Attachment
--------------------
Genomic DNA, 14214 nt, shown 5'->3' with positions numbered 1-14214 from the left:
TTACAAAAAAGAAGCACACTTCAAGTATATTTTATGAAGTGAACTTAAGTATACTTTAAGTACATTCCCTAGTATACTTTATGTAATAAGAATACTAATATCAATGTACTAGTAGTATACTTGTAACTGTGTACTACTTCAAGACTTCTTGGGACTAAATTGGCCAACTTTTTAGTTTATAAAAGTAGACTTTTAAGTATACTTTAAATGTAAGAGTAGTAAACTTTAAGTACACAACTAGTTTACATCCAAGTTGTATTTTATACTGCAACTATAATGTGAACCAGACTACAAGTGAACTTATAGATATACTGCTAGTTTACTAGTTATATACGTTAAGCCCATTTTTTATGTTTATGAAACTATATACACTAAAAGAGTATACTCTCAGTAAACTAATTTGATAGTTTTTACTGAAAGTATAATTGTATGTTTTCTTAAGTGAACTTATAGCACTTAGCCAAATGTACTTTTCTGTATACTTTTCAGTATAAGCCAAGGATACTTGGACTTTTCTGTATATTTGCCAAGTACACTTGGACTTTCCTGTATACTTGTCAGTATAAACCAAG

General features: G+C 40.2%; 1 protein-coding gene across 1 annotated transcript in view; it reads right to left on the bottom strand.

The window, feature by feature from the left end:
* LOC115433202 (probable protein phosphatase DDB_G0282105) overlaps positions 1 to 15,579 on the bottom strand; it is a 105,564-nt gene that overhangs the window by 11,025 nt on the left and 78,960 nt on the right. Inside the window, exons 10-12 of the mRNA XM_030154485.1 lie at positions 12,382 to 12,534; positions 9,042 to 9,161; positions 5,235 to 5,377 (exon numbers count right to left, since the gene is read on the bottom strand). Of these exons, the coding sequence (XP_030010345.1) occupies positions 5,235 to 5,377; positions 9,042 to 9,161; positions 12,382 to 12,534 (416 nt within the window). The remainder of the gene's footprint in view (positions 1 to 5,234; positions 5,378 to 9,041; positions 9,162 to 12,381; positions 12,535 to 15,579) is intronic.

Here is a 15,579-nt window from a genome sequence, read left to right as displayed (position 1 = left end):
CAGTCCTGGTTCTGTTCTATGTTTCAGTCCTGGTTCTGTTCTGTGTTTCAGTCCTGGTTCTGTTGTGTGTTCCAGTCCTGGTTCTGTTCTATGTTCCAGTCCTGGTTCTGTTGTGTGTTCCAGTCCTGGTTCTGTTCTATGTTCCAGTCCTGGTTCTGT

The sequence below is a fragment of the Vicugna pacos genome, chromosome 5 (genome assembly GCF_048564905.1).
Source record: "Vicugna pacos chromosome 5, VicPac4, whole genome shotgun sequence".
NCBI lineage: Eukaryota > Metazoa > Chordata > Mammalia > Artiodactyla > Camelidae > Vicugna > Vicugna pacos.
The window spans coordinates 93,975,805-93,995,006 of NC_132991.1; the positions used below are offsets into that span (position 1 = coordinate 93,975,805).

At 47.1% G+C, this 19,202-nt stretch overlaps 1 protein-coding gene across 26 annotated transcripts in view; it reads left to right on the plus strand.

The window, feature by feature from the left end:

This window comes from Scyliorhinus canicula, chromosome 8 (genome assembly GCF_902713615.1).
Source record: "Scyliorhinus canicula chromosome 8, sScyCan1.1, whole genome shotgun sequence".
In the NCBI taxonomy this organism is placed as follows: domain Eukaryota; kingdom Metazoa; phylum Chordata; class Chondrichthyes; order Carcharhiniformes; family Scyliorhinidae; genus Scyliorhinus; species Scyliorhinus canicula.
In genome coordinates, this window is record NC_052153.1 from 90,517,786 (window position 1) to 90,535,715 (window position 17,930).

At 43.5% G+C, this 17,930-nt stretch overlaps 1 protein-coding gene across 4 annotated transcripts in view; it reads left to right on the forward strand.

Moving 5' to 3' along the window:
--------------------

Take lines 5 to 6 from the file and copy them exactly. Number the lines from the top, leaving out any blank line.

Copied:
* LOC115433202 (probable protein phosphatase DDB_G0282105) overlaps positions 1 to 15,579 on the bottom strand; it is a 105,564-nt gene that overhangs the window by 11,025 nt on the left and 78,960 nt on the right. Inside the window, exons 10-12 of the mRNA XM_030154485.1 lie at positions 12,382 to 12,534; positions 9,042 to 9,161; positions 5,235 to 5,377 (exon numbers count right to left, since the gene is read on the bottom strand). Of these exons, the coding sequence (XP_030010345.1) occupies positions 5,235 to 5,377; positions 9,042 to 9,161; positions 12,382 to 12,534 (416 nt within the window). The remainder of the gene's footprint in view (positions 1 to 5,234; positions 5,378 to 9,041; positions 9,162 to 12,381; positions 12,535 to 15,579) is intronic.

Here is a 15,579-nt window from a genome sequence, read left to right as displayed (position 1 = left end):